19th Century: 1853

William Wells Brown (1815-1884)

                                                               Clotel; or the President's Daughter

                                                                Chapter XIX:  Escape of Clotel


                                                               The fetters galled my weary soul-

                                                                   A soul that seemed but thrown away;

                                                                I spurned the tyrant's base control,

                                                                    Resolved at least the man to play.

     No country has produced so much heroism in so short a time, connected with escapes from peril and oppression, as has occurred in the United States among fugitive slaves, many of whom show great shrewdness in their endeavors to escape from this land of bondage.  A slave was one day seen passing on the high road from a border town in the interior of the state of Virginia to the Ohio river.  The man had neither hat upon his head or coat upon his back.  He was driving before him a very nice, fat pig, and appeared to all who saw him to be a labourer employed on an adjoining farm.  "No negro is permitted to go at large in the Slave States without a written pass from his or her master, except on business in the neighbourhood."  "Where do you live, my boy?" asked a white man of the slave, as he passed a white house with green blinds.  :Jist  up the road, sir," was the answer.  "That's a fine pig.""Yes, sir, marser like dis choat berry much." And the negro dro on as if he was in great haste.  In this way he and the pig travelled more than fifty miles before they reached the Ohio river.  Once at the river they crossed over; the pig was sold; and nine days after the runaway slave passed over the Niagara river, and, for the first time in his life, breathed the air of freedom.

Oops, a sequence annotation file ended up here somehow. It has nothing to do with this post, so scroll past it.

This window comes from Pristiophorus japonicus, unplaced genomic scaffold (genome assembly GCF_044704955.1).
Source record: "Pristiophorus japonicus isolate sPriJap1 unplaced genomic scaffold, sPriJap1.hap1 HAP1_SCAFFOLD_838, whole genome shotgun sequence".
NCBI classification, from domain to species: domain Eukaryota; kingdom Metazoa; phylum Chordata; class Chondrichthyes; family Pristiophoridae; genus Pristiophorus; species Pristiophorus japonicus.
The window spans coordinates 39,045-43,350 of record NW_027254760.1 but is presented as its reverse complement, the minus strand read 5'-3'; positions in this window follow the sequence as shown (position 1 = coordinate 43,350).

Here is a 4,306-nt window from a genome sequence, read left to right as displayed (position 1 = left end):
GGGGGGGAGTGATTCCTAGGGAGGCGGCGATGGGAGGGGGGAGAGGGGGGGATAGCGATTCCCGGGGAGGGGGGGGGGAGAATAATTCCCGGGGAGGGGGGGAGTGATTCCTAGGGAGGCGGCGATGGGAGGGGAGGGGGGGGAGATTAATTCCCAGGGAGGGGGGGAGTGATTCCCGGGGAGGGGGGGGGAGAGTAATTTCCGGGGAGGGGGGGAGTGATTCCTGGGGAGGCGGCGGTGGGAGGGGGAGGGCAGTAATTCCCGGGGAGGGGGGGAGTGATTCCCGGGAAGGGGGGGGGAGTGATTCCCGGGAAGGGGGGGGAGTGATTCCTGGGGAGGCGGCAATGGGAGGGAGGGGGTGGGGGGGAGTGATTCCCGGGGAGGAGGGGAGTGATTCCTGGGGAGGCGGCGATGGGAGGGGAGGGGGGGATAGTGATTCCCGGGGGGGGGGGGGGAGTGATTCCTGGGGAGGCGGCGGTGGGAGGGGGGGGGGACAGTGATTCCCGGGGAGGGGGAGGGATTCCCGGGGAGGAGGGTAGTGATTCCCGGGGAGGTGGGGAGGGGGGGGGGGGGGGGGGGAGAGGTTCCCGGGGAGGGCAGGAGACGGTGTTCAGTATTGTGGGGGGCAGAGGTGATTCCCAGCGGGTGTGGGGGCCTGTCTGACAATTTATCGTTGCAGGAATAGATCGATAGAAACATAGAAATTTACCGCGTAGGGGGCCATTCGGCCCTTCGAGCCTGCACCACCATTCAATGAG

[Dying young of consumption, Georgiana Carlton frees her slaves.  Disguised as a "Spanish or Italian gentleman," Clotel goes to Richmond to find her daughter.  Althesa and her husband die in a yellow fever epidemic in New Orleans.  Their two daughters are sold into slavery and soon die tragically.  Clotel is apprehended in Richmond and conveyed to Washington, D.C. to be sold back into slavery.  When her dramatic escape is thwarted, she chooses to drown herself in the Potomac River, within sight of the White House.  Clotel's daughter, Mary, ultimately marries the light-skinned George Green, a fugitive slave with whom she is providentially reunited in France after a ten year separtion.]


1 of 1